BAGHDAD, Iraq — Iraqi Prime Minister Nouri al-Maliki decided to drop his protection of the feared Shiite militia of a radical anti-American cleric after U.S. intelligence reports convinced him the armed group was deeply infiltrated by death squads whose actions were isolating him both in the Arab world and among moderate political forces at home, two government officials said on Sunday.
Al-Maliki's turnaround on the Mahdi Army was puzzling because as late as Oct. 31, he had intervened to end a U.S. blockade of Sadr City, the northeast Shiite enclave in Baghdad that is headquarters to the militia. It is held responsible for much of the sectarian bloodshed that has turned the capital into a battle zone over the past year.
Shiite militias began taking revenge after more than two years of incessant bomb and shooting attacks by Sunni insurgents.
In a desperate bid to fend off a feared all-out American offensive, the cleric, Muqtada al-Sadr, last Friday ordered the 30 lawmakers and six Cabinet ministers under his control to end their nearly two-month boycott. They were back at their jobs Sunday.
Al-Sadr had already ordered his militia fighters not to show weapons in public or at least when U.S. or Iraqi forces might see them. They have not, however, ceded control of the formerly mixed neighborhoods they have captured, killing Sunnis or forcing them to abandon their homes and businesses.
“We announce our return to parliament, we will attend today’s session, and the ministers will resume their work to serve the people,” Bahaa al-Araji, one of 30 lawmakers loyal to al-Sadr, said during a news conference attended by Sunni parliament speaker Mahmoud al-Mashhadani. Al-Sadr also has six loyalist ministers in the 38-member Cabinet.
The decision appeared to be a way for both sides to save face while allowing al-Sadr’s bloc, whose support is crucial to al-Maliki, to regain legislative influence ahead of a planned U.S.-Iraqi security crackdown in Baghdad.
Saturday's U.S. death toll, the third-highest one-day figure of the war, climbed significantly to 25, as the military reported Sunday that six more troops had died that day, the deadliest in two years.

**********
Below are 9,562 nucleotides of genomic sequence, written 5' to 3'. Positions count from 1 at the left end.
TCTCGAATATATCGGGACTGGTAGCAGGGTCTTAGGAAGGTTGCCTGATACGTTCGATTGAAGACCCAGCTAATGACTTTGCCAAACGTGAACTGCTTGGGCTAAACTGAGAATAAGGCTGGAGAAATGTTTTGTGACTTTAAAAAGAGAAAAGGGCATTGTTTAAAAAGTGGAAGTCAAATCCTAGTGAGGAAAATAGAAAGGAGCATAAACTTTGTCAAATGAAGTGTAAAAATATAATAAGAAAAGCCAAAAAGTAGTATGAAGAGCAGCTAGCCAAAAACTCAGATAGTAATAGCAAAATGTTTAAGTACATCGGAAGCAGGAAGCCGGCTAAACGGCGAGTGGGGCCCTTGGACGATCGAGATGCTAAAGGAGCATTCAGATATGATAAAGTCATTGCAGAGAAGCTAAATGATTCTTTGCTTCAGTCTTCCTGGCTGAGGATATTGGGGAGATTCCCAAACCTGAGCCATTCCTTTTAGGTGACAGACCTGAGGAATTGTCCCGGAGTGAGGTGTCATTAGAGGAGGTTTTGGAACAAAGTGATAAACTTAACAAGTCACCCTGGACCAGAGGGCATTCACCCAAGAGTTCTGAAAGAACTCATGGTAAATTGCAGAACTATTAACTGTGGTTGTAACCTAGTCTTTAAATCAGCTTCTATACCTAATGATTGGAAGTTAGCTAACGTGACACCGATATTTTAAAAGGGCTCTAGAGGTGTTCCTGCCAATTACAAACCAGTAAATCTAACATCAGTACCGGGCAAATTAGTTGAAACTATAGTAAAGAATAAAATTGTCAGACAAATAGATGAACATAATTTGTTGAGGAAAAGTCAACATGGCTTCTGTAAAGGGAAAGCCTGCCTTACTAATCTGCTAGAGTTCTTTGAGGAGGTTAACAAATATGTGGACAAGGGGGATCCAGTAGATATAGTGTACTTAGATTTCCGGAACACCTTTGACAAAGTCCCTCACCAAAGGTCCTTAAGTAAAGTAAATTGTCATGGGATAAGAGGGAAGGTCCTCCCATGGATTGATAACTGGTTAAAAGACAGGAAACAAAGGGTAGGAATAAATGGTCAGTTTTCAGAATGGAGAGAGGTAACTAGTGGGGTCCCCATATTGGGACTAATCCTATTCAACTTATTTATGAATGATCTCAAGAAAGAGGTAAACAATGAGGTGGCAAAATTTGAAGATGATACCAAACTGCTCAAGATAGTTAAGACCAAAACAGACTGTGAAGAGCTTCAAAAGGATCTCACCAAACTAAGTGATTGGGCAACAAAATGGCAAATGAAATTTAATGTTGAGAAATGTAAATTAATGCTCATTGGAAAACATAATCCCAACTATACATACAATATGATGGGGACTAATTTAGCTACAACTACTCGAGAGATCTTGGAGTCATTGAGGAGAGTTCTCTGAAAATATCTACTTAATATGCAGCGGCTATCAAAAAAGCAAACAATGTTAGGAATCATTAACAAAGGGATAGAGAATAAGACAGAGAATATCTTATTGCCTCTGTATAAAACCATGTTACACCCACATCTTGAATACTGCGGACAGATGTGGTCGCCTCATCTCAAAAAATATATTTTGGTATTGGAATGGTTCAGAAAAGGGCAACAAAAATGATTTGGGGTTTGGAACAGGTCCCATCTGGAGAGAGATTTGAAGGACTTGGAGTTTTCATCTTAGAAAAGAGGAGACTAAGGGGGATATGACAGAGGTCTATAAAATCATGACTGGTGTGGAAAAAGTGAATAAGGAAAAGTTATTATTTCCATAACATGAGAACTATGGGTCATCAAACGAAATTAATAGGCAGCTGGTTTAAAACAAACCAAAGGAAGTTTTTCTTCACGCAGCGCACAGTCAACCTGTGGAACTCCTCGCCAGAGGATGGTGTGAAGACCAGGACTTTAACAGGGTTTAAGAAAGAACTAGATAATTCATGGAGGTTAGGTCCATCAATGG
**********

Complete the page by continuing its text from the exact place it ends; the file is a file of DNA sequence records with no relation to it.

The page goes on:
The latest military reports said four soldiers and a Marine had died during combat Saturday in Anbar province and one soldier was killed in a roadside bombing northeast of Baghdad.
Nineteen of the deaths were reported Saturday, 12 in a Blackhawk helicopter crash, five in an attack on a security meeting in the Shiite holy city of Karbala and two others in roadside bomb attacks elsewhere.
The gunmen who killed five U.S. troops in the Shiite holy city of Karbala wore military uniforms and used vehicles commonly driven by foreign dignitaries — an apparent attempt to impersonate Americans, Iraqi officials said Sunday.
The U.S. military statement about the Karbala attack said “an illegally armed militia group” attacked the provincial headquarters building with grenades, small arms and “indirect fire,” which usually means mortars or rockets.
“A meeting was taking place at the time of the attack to ensure the security of Shiite pilgrims participating in the Ashoura commemorations,” said a statement from Brig. Gen. Vincent K. Brooks, deputy commander of the Multi-National Division-Baghdad.
Thousands of Shiite pilgrims are flocking to the city to mark the 10-day Ashoura festival commemorating the death of one of Shiite Islam’s most sacred saints, Imam Hussein, grandson of the Prophet Muhammad.
Provincial Gov. Akeel al-Khazaali, who was not at the security meeting, said the gunmen were able to drive their black SUVs through a checkpoint on the outskirts of the city, 50 miles south of Baghdad, because police assumed it was a diplomatic convoy and informed headquarters that it was coming.
“The group used percussion bombs and broke into the building, killed five Americans and kidnapped two others, then fled,” the governor said, adding that Iraqi troops later found one of the SUVs with three bodies dressed in military uniforms.
A security official in Karbala, speaking on condition of anonymity because he was not authorized to disclose the information to the media, said the gunmen drove to Babil province after the attack. The Babil police commander confirmed that they entered the region before disappearing.
Although Babil province is predominantly Shiite, some parts of it, just south of Baghdad, are Sunni and insurgents are known to be active there.
U.S. troop buildup begins
Indeed, the first reinforcements of U.S. troops have already started to flow into the region. A brigade of the U.S. 82nd Airborne Division, part of the buildup, has arrived in Baghdad and its 3,200 soldiers will be ready to join the fresh drive to quell sectarian violence in the capital by the first of the month, the American military said Sunday.
But the deadly toll among U.S. forces comes at a critical time of rising congressional opposition to President Bush’s decision to dispatch 21,500 additional soldiers to the conflict.
Saturday was the deadliest day for U.S. forces in two years. It was also the third-highest of any single day since the war began in March 2003, eclipsed only by 37 U.S. deaths on Jan. 26, 2005, and 28 on the third day of the U.S. invasion. U.S. authorities also announced two American combat deaths from Friday.
In violence reported by police on Sunday:
- A bomb left in a bag struck a small bus carrying people to work in a predominantly Shiite area in Baghdad, killing seven passengers and wounding 15.
- A parked car bomb also exploded outside a restaurant in eastern Baghdad, killing one person and wounding five, according to police.
- A suicide car bomber targeting an Iraqi army patrol killed one woman and wounded five other people in the northern city of Mosul.
The Associated Press and Reuters contributed to this report.